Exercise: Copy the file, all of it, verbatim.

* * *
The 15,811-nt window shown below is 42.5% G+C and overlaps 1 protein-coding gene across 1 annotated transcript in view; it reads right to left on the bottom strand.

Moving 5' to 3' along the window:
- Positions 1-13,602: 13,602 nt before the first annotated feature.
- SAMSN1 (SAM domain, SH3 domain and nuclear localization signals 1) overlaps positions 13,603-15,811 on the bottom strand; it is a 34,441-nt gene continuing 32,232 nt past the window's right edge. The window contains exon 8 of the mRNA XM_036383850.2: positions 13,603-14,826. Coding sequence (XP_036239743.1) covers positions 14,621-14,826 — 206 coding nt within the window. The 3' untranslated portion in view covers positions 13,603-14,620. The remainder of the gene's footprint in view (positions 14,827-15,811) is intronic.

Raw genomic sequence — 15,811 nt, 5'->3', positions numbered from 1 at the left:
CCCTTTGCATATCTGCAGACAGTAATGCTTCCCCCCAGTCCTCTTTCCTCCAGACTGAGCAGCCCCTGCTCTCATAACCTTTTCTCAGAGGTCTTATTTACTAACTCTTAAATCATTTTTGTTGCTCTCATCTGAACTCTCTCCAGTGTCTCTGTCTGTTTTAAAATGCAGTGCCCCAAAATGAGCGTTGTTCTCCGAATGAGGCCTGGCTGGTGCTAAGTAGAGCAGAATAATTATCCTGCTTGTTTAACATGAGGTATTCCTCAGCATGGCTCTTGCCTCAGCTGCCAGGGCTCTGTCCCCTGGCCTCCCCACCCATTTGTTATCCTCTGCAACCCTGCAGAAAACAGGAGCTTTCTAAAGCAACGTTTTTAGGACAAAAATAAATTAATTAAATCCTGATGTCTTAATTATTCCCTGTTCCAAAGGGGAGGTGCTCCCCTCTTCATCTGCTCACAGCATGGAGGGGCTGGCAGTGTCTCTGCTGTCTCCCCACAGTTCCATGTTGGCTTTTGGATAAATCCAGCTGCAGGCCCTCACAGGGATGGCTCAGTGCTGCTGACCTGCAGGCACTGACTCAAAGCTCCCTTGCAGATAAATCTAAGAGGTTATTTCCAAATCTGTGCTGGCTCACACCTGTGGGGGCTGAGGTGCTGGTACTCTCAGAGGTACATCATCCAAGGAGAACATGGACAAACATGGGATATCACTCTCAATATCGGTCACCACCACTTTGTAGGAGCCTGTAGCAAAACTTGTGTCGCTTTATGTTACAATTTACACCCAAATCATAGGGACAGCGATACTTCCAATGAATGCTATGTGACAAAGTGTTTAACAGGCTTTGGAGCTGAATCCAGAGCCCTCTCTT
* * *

The 15,811-nt window shown below is 42.5% G+C and overlaps 1 protein-coding gene across 1 annotated transcript in view; it reads right to left on the bottom strand.

Moving 5' to 3' along the window:
- Positions 1-13,602: 13,602 nt before the first annotated feature.
- SAMSN1 (SAM domain, SH3 domain and nuclear localization signals 1) overlaps positions 13,603-15,811 on the bottom strand; it is a 34,441-nt gene continuing 32,232 nt past the window's right edge. The window contains exon 8 of the mRNA XM_036383850.2: positions 13,603-14,826. Coding sequence (XP_036239743.1) covers positions 14,621-14,826 — 206 coding nt within the window. The 3' untranslated portion in view covers positions 13,603-14,620. The remainder of the gene's footprint in view (positions 14,827-15,811) is intronic.

Raw genomic sequence — 15,811 nt, 5'->3', positions numbered from 1 at the left:
CCCTTTGCATATCTGCAGACAGTAATGCTTCCCCCCAGTCCTCTTTCCTCCAGACTGAGCAGCCCCTGCTCTCATAACCTTTTCTCAGAGGTCTTATTTACTAACTCTTAAATCATTTTTGTTGCTCTCATCTGAACTCTCTCCAGTGTCTCTGTCTGTTTTAAAATGCAGTGCCCCAAAATGAGCGTTGTTCTCCGAATGAGGCCTGGCTGGTGCTAAGTAGAGCAGAATAATTATCCTGCTTGTTTAACATGAGGTATTCCTCAGCATGGCTCTTGCCTCAGCTGCCAGGGCTCTGTCCCCTGGCCTCCCCACCCATTTGTTATCCTCTGCAACCCTGCAGAAAACAGGAGCTTTCTAAAGCAACGTTTTTAGGACAAAAATAAATTAATTAAATCCTGATGTCTTAATTATTCCCTGTTCCAAAGGGGAGGTGCTCCCCTCTTCATCTGCTCACAGCATGGAGGGGCTGGCAGTGTCTCTGCTGTCTCCCCACAGTTCCATGTTGGCTTTTGGATAAATCCAGCTGCAGGCCCTCACAGGGATGGCTCAGTGCTGCTGACCTGCAGGCACTGACTCAAAGCTCCCTTGCAGATAAATCTAAGAGGTTATTTCCAAATCTGTGCTGGCTCACACCTGTGGGGGCTGAGGTGCTGGTACTCTCAGAGGTACATCATCCAAGGAGAACATGGACAAACATGGGATATCACTCTCAATATCGGTCACCACCACTTTGTAGGAGCCTGTAGCAAAACTTGTGTCGCTTTATGTTACAATTTACACCCAAATCATAGGGACAGCGATACTTCCAATGAATGCTATGTGACAAAGTGTTTAACAGGCTTTGGAGCTGAATCCAGAGCCCTCTCTT